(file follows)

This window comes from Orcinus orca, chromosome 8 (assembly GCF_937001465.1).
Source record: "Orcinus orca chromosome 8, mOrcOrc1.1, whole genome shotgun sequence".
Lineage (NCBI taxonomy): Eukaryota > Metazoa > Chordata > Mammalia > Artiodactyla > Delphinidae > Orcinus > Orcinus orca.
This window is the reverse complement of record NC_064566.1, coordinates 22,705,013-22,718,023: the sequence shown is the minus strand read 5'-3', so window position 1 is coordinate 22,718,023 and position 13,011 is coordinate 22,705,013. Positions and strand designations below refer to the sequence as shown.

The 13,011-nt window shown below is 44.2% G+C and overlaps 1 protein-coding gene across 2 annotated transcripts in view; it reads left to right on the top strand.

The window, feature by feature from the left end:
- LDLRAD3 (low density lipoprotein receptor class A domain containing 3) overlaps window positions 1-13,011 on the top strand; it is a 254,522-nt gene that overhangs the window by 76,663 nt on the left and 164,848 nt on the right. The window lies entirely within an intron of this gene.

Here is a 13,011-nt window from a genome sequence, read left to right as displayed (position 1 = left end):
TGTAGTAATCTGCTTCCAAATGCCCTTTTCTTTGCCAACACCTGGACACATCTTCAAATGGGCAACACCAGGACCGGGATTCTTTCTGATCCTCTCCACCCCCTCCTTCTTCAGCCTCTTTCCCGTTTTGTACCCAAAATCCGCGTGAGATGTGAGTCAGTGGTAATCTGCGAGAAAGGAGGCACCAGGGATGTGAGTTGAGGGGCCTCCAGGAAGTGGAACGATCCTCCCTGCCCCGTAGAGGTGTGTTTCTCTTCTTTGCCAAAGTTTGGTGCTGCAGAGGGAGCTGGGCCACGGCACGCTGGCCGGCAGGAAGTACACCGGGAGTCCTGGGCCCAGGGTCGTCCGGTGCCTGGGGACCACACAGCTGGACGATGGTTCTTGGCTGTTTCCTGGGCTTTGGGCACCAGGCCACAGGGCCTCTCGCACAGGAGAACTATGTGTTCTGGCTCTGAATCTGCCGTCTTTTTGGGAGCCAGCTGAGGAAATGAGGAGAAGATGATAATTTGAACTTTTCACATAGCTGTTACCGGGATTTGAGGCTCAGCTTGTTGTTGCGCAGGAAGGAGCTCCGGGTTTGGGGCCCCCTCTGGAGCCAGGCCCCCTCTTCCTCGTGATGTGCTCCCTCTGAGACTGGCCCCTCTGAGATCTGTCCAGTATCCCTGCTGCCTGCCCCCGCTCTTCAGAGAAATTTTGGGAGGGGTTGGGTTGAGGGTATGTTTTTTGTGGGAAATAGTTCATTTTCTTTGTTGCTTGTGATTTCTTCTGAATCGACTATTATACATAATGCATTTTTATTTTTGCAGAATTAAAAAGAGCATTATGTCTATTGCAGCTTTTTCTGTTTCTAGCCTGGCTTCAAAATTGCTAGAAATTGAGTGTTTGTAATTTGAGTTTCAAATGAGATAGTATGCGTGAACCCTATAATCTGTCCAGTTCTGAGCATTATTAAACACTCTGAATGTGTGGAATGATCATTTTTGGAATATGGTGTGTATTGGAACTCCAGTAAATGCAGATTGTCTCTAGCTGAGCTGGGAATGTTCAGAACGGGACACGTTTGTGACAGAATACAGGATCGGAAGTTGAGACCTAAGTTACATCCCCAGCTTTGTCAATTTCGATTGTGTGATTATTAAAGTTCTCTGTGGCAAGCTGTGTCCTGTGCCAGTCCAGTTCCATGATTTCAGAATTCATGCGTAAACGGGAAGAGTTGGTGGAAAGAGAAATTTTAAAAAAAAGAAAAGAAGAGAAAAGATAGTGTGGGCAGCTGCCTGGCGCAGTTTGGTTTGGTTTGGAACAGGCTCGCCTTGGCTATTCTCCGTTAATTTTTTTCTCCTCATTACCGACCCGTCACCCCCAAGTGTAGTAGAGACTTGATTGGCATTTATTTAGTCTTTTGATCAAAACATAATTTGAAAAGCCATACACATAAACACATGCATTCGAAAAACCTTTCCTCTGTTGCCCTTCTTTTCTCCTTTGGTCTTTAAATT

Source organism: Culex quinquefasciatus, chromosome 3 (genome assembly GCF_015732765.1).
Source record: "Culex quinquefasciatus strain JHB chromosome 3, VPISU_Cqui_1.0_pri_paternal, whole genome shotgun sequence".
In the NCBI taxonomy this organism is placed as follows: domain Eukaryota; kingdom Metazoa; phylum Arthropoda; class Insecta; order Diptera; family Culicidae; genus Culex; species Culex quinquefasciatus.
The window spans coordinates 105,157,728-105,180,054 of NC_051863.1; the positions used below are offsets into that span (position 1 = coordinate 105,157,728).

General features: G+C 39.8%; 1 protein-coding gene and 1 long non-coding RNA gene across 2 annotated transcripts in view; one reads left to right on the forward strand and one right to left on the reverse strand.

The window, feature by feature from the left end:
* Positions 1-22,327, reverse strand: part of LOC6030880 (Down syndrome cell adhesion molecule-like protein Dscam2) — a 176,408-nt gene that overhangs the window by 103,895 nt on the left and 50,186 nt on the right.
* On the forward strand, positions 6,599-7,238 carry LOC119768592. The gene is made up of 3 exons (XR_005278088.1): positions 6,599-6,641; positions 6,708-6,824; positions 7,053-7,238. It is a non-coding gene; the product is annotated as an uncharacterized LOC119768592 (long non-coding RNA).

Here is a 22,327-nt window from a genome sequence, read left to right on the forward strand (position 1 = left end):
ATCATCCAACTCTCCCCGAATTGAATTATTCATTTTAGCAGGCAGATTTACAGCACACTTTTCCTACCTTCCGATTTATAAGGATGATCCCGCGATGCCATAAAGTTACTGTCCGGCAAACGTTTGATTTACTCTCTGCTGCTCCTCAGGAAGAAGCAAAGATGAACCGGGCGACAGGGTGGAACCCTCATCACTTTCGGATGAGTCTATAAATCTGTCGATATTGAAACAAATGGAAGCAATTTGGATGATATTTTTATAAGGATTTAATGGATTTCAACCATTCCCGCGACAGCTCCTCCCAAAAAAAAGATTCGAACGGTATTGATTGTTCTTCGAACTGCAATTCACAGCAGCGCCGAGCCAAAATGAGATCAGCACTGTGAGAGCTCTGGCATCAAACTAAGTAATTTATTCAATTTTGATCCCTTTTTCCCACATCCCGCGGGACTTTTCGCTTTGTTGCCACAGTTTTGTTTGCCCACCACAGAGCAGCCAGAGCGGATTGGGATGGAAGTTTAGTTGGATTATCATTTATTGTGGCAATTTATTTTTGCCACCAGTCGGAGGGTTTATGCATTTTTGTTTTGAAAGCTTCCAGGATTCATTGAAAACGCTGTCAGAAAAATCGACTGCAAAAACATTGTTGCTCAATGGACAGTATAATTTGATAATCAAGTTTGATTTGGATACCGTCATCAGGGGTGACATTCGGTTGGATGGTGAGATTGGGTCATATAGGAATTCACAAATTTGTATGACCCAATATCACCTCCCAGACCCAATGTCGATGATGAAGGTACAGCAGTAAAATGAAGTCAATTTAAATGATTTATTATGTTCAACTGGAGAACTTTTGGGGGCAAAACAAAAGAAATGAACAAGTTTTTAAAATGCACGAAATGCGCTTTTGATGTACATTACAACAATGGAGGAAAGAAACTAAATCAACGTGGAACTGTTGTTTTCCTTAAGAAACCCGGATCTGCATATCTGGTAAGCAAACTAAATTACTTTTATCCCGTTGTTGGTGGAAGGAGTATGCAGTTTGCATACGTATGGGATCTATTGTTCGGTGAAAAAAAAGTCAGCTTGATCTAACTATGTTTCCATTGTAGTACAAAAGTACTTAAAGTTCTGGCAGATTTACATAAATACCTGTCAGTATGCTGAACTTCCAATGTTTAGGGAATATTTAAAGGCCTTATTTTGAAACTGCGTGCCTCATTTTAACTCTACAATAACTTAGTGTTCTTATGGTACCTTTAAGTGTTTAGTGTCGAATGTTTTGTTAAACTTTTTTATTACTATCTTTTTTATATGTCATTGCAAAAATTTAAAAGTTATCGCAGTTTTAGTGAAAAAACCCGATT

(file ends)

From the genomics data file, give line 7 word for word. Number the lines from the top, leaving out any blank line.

- LDLRAD3 (low density lipoprotein receptor class A domain containing 3) overlaps window positions 1-13,011 on the top strand; it is a 254,522-nt gene that overhangs the window by 76,663 nt on the left and 164,848 nt on the right. The window lies entirely within an intron of this gene.